What makes coverage affordable?

Whether coverage is "affordable" under ACA depends on the monthly premium charged to each full-time employee for the employer's lowest cost, self-only coverage. Coverage under an employer-sponsored plan is affordable if the employee's required contribution for the lowest cost self-only coverage offered does not exceed 9.5% of the employee's household income for the taxable year. 

To avoid penalties, does coverage have to be affordable for dependents as well as full-time employees?

No. Employers must offer coverage to dependent children up to age 26 in order to avoid exposure to the "no-coverage" penalty under ACA, but to avoid the unaffordability penalty, coverage only needs to be affordable for the full-time employee. The affordability analysis is based on the employee's "self-only" premium contribution, and does not factor in the additional cost of covering dependent children or spouses under a plan.

How much is the penalty for failure to offer affordable coverage?

An employer must offer affordable coverage to substantially all of its statutorily defined full-time employees (30 hours or more of service in any given month) or face potential penalties. If any full-time employee is offered coverage that is not affordable and subsequently applies for and is qualified to receive subsidized coverage through Covered CA, California's state-run health insurance exchange, a penalty may apply. 

The unaffordability penalty amounts to $250 per month for each employee who actually obtains subsidized coverage in the exchange, and is capped at the amount that the employer would have had to pay if it completely failed to offer coverage.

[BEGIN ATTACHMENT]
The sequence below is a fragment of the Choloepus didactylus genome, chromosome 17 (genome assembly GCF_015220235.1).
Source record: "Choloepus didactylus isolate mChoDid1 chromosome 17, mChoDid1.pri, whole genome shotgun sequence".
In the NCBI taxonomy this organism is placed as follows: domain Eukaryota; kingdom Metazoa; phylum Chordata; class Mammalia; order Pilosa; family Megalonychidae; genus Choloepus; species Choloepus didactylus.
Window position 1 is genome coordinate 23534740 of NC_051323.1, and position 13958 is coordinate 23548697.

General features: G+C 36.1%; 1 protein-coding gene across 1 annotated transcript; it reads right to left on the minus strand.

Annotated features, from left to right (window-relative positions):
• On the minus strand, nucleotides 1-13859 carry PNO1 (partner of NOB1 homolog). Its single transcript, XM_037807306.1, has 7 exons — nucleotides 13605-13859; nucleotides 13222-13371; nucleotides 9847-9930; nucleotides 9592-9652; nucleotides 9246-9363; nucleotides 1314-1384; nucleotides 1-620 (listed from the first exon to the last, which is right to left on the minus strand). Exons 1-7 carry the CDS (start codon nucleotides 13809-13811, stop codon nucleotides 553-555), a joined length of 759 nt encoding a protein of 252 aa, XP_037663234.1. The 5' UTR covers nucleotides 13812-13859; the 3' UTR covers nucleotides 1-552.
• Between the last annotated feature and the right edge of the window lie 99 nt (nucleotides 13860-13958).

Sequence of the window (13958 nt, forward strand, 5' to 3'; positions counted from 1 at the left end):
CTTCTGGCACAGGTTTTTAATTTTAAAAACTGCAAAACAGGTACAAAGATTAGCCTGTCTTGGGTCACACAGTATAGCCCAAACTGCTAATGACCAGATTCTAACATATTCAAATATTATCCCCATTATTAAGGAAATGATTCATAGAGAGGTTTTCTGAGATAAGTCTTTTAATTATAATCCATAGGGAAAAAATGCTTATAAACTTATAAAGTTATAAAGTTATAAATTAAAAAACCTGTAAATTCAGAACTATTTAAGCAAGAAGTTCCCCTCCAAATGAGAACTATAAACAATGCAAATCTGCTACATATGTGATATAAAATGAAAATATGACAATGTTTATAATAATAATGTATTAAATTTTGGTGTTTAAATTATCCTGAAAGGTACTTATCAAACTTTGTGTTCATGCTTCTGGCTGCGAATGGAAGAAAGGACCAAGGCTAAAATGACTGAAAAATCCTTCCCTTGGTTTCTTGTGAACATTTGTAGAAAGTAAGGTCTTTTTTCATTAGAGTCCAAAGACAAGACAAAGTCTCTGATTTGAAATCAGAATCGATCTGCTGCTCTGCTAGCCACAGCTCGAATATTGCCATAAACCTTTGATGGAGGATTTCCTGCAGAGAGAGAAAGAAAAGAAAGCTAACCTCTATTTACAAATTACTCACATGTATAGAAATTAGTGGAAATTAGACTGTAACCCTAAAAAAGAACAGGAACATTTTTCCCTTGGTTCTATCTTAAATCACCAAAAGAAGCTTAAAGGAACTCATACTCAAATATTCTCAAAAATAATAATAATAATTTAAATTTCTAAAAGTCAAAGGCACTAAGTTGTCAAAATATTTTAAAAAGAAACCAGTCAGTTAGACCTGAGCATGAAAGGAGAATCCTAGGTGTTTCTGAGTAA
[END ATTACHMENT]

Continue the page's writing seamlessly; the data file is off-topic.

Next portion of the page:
We do not know our employees' household incomes. How do we know if the coverage we offer is affordable?

Because employers typically do not know the total household income of each employees, ACA provides three affordability safe harbors.

Form W-2 Safe Harbor: Under this safe harbor, coverage is affordable if the required employee contribution toward the self-only premium for the employer's lowest cost coverage providing minimum value is less than or equal to 9.5 percent of the employee's wages reported in Box 1 of Form W-2.

Pro: This method includes all hours the employee actually worked as well as paid holidays, vacation, and other leave, and it is not limited to 130 hours per month. 

Con: The Box 1 wages will also only include taxable amounts. Salary reductions due to elections under a section 401(k) plan or a cafeteria plan under section 125 are not added back in to the Box 1 wages. Employers will not know the exact amount until after the end of the year.

Rate of Pay Safe Harbor: Under this safe harbor, the employer takes the hourly rate of pay for each hourly employee and multiples that rate by 130 hours per month. Affordability is then determined based on the resulting monthly wage amount for hourly employees, or the monthly salary for salaried employees. Coverage is affordable if the employee's monthly contribution is less than or equal to 9.5 percent of the monthly wage amount as calculated above.

Pro: An employer can calculate affordability at the beginning of the plan year.

Con: If the employer reduces the employee's rate of pay during the year, the rate of pay must be applied separately to each calendar month. An employer may only multiply the hourly rate by 130 hours per month, regardless of whether employees actually work more hours.

Federal Poverty Line Safe Harbor: Under this safe harbor, coverage is affordable if an employee's premium contribution does not exceed 9.5 percent of the Federal Poverty Line for a single individual.

Pro: This calculation is easy to apply, as it will be the same for all employees.

Con: The maximum employee contribution is limited. Based on the 2014 Federal Poverty Line of $11,670 for an individual, the maximum employee contribution would be $92.38.

An employer may choose any of the affordability safe harbors, but they must be applied on a reasonable and consistent basis for all employees in a specific category. Reasonable categories include specified job categories, nature of compensation, geographic location, or similar bona fide business criteria.